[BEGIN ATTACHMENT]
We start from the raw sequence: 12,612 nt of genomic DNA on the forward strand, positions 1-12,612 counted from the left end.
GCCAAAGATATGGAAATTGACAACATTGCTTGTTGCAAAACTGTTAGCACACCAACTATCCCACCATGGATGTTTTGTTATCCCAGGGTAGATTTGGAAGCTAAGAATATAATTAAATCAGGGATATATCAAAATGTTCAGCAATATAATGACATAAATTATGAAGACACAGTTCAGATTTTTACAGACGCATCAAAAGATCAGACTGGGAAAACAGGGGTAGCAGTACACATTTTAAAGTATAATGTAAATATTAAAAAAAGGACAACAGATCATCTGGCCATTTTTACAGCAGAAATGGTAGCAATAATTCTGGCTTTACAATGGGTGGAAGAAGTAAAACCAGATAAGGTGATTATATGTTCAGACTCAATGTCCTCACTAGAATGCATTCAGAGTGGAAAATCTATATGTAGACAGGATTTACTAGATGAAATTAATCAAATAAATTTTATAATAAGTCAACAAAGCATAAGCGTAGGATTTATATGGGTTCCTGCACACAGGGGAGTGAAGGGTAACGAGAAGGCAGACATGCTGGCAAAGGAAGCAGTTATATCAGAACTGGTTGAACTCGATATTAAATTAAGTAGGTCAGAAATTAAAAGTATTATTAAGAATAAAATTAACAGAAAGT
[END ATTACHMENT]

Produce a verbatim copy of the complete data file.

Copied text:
We start from the raw sequence: 12,612 nt of genomic DNA on the forward strand, positions 1-12,612 counted from the left end.
GCCAAAGATATGGAAATTGACAACATTGCTTGTTGCAAAACTGTTAGCACACCAACTATCCCACCATGGATGTTTTGTTATCCCAGGGTAGATTTGGAAGCTAAGAATATAATTAAATCAGGGATATATCAAAATGTTCAGCAATATAATGACATAAATTATGAAGACACAGTTCAGATTTTTACAGACGCATCAAAAGATCAGACTGGGAAAACAGGGGTAGCAGTACACATTTTAAAGTATAATGTAAATATTAAAAAAAGGACAACAGATCATCTGGCCATTTTTACAGCAGAAATGGTAGCAATAATTCTGGCTTTACAATGGGTGGAAGAAGTAAAACCAGATAAGGTGATTATATGTTCAGACTCAATGTCCTCACTAGAATGCATTCAGAGTGGAAAATCTATATGTAGACAGGATTTACTAGATGAAATTAATCAAATAAATTTTATAATAAGTCAACAAAGCATAAGCGTAGGATTTATATGGGTTCCTGCACACAGGGGAGTGAAGGGTAACGAGAAGGCAGACATGCTGGCAAAGGAAGCAGTTATATCAGAACTGGTTGAACTCGATATTAAATTAAGTAGGTCAGAAATTAAAAGTATTATTAAGAATAAAATTAACAGAAAGT